This is a combination of the fallacy of the appeal ridicule (implying that pro-AGW people are stupid or ignorant or both) and the fallacy of the biased sample, the fallacy of composition, the fallacy of guilt by association, the fallacy of hasty generalization, and the red herring fallacy.
As with so many of your comments, you are just making things up. This is a factual statement about the text. What you deduce from it is your business. Writing rebuttals to arguements that you have not bothered to read is absurd, as this comment demonstrates at great length. If you do not consider the arguement worth reading, then do not attempt to write about it.
Appeal to ridicule fails here because it’s entirely possible for someone to be correct without deep knowledge of the basis of a subject. For example, if you state that 2 + 2 = 4 I cannot debunk your claim by ridiculing your lack of knowledge of the basis of arithmetic in Dedekind cuts. This is what you’re trying to do here, and it’s intellectually dishonest as well as flat-out wrong.
This is also an example of the fallacy of the biased sample because you are picking the “authoritative reports” on AGW. Where is the evidence that you know what the authoritative reports on AGWare? You have provided no citations at all of Science Citation Index journal citation numbers, which is the true final authority in published peer-reviewed science. Once again, intellectually dishonest.
However, you’re also falling into the fallacy of composition, since you are conflating the issue of alleged authoritative reports with the much larger issue that the overwhelming mass of evidence converges to support AGW. As an example of how fallacious this reasoning is, consider that the great 19th century scientist Rutherford calculated the maximum possible age of the earth based on the heating of the earth’s core due to gravitational compression. He arrived at an answer much less than 4.3 billion years, because in the 1870s radioactive heating was unknown. Regardless of his authoritative report, scientists of the 1870s rejected Rutherford’s conclusion because the vast mass of evidence from geology and paleontology and geophysics and many other disciplines converged on the conclusion that Rutherford’s calculated age for the earth must be wrong.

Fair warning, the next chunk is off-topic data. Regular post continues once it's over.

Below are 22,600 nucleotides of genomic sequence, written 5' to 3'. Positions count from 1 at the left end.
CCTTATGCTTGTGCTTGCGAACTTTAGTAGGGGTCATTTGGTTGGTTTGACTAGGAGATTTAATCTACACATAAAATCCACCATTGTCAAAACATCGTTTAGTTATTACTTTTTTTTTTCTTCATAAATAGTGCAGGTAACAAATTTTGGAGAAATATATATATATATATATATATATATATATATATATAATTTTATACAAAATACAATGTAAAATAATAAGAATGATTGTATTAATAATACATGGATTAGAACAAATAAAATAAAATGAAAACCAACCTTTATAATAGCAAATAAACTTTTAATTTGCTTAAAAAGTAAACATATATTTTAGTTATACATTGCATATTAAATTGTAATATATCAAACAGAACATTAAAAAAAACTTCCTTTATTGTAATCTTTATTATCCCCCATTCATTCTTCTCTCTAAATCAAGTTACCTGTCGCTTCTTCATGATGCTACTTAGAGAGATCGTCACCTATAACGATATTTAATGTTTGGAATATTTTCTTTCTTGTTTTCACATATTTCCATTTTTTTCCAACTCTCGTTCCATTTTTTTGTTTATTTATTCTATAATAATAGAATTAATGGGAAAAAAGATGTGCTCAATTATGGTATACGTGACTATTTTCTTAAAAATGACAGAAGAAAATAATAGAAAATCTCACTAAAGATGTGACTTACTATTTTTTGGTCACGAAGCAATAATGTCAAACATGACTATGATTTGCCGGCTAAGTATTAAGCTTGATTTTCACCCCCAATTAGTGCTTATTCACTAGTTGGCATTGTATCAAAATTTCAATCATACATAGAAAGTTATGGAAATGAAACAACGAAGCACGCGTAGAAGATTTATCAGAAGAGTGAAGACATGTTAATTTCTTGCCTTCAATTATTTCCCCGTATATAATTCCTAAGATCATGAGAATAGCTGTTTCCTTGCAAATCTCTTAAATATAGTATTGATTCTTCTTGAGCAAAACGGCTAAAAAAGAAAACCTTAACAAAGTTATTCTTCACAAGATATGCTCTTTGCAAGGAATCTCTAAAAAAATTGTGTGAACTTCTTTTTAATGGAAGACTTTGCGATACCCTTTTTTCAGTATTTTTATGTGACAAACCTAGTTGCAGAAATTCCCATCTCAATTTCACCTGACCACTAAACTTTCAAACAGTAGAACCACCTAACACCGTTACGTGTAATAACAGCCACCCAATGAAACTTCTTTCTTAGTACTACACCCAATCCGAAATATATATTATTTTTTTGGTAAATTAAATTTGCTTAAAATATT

You also fall into the error of the fallacy of guilt by association: even if all the pro-AGW comments are wrong, that doesn’t mean the pro-AGW position is wrong because, as mentioned, the people commenting on this blog are laypeople, not scientists.
You’re also demonstrating the fallacy of hasty generalization, because lack of awareness of alleged “authoritative reports” on global warming does not mean lack of detailed knowledge of the rest of the evidence for AGW. It only means that may be a few gaps in a pro-AGW person’s knowledge.
And you also give evdeince of the red herring fallacy here because knowledge of any reports about AGW is wholly irrelevant to the question of the quantity and quality of scientific evidence supporting AGW as opposed to the quantity and quality of the evidence disconfirming it, which is the real issue here.
4. Pro-AGW comments usually show little or no knowledge of the long struggle to force some climate scientists to release data and methods.
This combines the red herring fallacy, the fallacy of begging the question, the fallacy of the excluded middle, and the fallacy of the burden of proof.
Begging the question fallacy arises because you assume as part of your question that “some climate scientists” have not releases data and methods which support anti-AGW assertions, which is intellectually dishonest regardless of whether your assertion is even true. There is no evidence that any significant number of scientists have failed to release any significant amount of data disconfirming the AGW hypothesis. If such evidence exists, submit it to a peer-reviewed scientific journal and get it published — your nobel prize awaits!
This is absurd. I have links to sites — some authoritative reports — supporting what I said. Which is more than you have done. That’s all that is necessary or appropriate for a general audience website. Nothing I wrote purports to be original work or professional contributions to climate science.
This is also the red herring fallacy because even if “some scientists” (which ones?) have refused to release mythical “data and methods,” it doesn’t mean that the preponderance of the available published peer-reviewed scientific evidence does not strongly confirm AGW.
This too is absurd. Refusal to release key information is significant on several levels. It indicates a breakdown in the climate science professional standards and casts doubt on their work. Such behavior would bring severe results in fields such as drug-testing.
This is also the fallacy of the excluded middle, because your’re giving an extreme example of “some scientists” (presumably some nefarious evil scientists who seek to hoodwink us with false conclusions). You ignore the vast majority of scientists, focusing only on “some scientists,” when in fact it’s the consensus that has formed among the vast majority of scientists that really matters. This is same failed and faulty argument as the UFOlogist makes when he says, “You’re ignoring the opinions of some scientists who support UFOlogy!” Some scientists are cranks. There will always be dissenters. That’s irrelevant to the scientific consensus.
Conflicts of interest are a part of life. Which is why professions and public policy have methods to deal with them. To cite one of many examples, drug trials are not needed because all doctors are crooks, but because people who have personal stakes in debates lose objectivity. I am astonished that something so obvious needs to be said.